“To question your government is not unpatriotic — to not question your government is unpatriotic.” - Chuck Hagel
Based on media reports, President Barack Obama will nominate Chuck Hagel, who spent two terms in the United States Senate as a Republican from Nebraska, to serve as Secretary of Defense.
The nomination isn’t exactly surprising. It has long been thought that Obama would nominate Hagel. However, the road to confirmation in the Senate looks shaky as hawish Republicans seem to be preparing for a battle because they believe that Hagel is “anti-Israel,” a sentiment expressed by Sen. Lindsey Graham (R-SC) on Sunday talk shows:
Republicans, in particular, have raised objections to statements by Mr. Hagel that they have described as dismissive of Israel and soft on Iran. Mr. Hagel once described pro-Israel lobbying groups as the “Jewish lobby.” He has insisted that he is a strong supporter of Israel.
Senator Lindsey Graham, Republican of South Carolina, said Sunday on CNN’s “State of the Union” that he personally liked Mr. Hagel, but that he was “out of the mainstream of thinking on most issues regarding foreign policy.”
“This is an in-your-face nomination of the president to all of us who are supportive of Israel,” Mr. Graham said. “I don’t know what his management experience is regarding the Pentagon — little if any — so I think it’s an extremely controversial choice.”
According to ThinkProgress, Graham also said that Hagel has been “very antagonistic toward the state of Israel,” an argument that just isn’t factual. Sorry, but it’s hard to see why Hagel’s nomination is “extremely controversial.” Moreover, it’s obscure for Graham, who doesn’t want to cut defense spending and seemingly endorses a doctrine of perpetual war, is slamming anyone as “out of the mainstream” on foreign policy.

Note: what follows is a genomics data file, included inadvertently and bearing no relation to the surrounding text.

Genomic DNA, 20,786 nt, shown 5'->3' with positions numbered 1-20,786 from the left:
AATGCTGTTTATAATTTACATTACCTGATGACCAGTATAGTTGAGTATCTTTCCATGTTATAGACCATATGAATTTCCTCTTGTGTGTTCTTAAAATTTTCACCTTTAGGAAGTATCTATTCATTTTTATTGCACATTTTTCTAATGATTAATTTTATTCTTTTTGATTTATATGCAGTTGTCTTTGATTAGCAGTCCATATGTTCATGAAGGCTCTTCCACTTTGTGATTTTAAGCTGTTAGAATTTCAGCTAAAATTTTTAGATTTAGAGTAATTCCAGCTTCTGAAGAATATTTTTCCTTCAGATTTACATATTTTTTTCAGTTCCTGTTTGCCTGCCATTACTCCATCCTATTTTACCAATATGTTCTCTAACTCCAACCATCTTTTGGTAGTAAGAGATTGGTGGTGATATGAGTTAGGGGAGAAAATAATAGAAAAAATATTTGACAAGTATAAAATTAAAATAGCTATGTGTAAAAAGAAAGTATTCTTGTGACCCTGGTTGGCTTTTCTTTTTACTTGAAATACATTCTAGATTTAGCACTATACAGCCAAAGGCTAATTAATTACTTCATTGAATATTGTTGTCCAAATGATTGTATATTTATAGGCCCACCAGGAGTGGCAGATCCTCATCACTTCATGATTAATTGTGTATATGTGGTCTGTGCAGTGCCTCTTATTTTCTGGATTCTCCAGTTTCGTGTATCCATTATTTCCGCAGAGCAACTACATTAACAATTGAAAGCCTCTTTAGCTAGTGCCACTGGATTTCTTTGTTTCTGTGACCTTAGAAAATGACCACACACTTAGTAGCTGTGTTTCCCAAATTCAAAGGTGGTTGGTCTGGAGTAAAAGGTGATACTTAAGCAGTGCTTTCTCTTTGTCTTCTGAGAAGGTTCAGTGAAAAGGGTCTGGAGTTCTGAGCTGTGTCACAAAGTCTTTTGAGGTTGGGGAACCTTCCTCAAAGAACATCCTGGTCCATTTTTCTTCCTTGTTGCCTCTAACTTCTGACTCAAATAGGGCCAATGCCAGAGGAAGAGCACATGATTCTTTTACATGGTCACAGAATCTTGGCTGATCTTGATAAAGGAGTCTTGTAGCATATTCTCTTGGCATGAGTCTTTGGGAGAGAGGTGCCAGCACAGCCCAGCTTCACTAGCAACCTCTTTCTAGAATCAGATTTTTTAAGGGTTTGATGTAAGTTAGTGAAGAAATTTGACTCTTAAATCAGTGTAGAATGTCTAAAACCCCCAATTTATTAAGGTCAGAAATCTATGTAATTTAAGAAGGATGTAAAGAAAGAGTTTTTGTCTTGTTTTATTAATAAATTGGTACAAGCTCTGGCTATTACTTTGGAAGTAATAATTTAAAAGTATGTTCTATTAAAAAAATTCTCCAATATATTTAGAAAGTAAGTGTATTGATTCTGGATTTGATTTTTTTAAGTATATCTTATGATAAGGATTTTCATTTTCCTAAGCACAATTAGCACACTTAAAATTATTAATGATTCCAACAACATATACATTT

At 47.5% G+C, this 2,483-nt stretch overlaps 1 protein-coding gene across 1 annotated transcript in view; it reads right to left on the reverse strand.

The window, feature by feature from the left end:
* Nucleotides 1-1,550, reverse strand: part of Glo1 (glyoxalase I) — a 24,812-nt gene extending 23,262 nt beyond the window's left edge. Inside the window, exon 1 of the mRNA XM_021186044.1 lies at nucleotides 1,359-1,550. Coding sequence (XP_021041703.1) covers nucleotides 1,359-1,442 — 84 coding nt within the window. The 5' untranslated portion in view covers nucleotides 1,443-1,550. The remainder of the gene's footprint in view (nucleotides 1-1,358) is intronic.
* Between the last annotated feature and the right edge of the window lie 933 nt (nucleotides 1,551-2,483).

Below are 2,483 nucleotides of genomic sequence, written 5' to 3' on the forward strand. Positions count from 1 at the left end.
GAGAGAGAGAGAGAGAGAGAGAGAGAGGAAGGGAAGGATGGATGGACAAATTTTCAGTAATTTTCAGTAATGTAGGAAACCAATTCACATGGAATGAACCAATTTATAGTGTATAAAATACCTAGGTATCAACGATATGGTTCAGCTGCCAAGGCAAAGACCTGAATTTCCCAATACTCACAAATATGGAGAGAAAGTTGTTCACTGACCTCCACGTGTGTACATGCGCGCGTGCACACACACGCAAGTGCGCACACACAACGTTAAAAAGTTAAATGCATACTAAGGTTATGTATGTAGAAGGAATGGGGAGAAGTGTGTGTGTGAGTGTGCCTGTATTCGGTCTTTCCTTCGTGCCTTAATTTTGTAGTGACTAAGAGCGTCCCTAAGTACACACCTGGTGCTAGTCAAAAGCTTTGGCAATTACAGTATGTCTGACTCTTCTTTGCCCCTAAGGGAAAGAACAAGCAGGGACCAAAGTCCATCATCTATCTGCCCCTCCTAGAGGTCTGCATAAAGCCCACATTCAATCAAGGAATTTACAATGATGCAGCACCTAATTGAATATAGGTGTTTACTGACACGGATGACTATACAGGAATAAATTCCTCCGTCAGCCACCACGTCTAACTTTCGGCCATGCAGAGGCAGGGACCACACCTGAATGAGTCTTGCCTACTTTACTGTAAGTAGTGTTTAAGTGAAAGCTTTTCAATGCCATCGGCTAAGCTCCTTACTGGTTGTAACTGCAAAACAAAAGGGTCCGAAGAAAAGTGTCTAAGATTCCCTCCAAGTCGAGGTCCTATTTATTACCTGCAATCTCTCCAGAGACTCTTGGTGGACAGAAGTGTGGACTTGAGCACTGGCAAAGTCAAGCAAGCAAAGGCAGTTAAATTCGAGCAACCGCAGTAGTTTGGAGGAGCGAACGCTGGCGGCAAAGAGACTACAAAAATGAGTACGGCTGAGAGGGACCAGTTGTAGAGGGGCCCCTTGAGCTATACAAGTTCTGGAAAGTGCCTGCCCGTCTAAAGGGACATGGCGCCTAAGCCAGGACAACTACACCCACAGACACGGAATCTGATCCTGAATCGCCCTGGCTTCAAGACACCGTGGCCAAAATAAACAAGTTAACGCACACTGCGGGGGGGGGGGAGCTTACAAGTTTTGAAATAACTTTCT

Senate Republicans managed to knock down the appointment of Susan Rice for Secretary of State. The opposition in that instance was justified, based solely on Rice’s role in the post-Benghazi narrative.
While he initially supported the Iraq war, Hagel changed his tune and became a vocal critic of a hawkish foreign policy. Christopher Preble, Vice President for Defense and Foreign Policy Studies at the Cato Institute, recently explained why Hagel would be a solid choice for SecDef:
The biggest boosters of the Iraq war, the Afghan war, the Libyan war, and possible war with Syria and Iran, are apoplectic. And they should be. Hagel, a decorated Vietnam war veteran, understands war, and doesn’t take it lightly.
Although the president will obviously make the decisions, I expect that Hagel will generally advise against sending U.S. troops on quixotic nation-building missions. We might even see a resurrection of another Republican SecDef’s criteria for restraining Washington’s interventionist tendencies. At a minimum, Hagel will reflect Colin Powell’s view that “American GIs [are] not toy soldiers to be moved around on some sort of global game board.”
I don’t put much stock in the neoconservative echo chamber’s claim that Hagel will have a tough time being confirmed. As David Boaz pointed out in 2010, Hagel’s other views should put him squarely in the conservative Republican camp. Aside from the small (and shrinking) Interventionist Caucus in the Senate, on what grounds would other Republicans oppose his nomination? Because he learned the error of his ways in initially supporting the Iraq war, and many of them never did? If more Republicans had come to their senses sooner, they would likely be the majority party in the Senate, and Hagel could just as easily have been nominated by a Republican president.
Hawkish Republicans, such as Graham, also don’t like Hagel because he doesn’t have a problem with cutting the bloated defense budget. Of course, this is an area where most Republicans are hypocritical when it comes to spending — not understanding or refusing to acknowledge that Congress can’t rein in the budget without substantive cuts to defense. God forbid we actually do something in terms of cutting spending to bring down the massive budget deficit.
Are there issues with Hagel? Yes; however, they don’t really have much to do with the role he will be filling in the Obama Administration. He’ll be carrying out policy as directed by the White House. At this point, I’m convinced that the opposition is more political payback than anything else.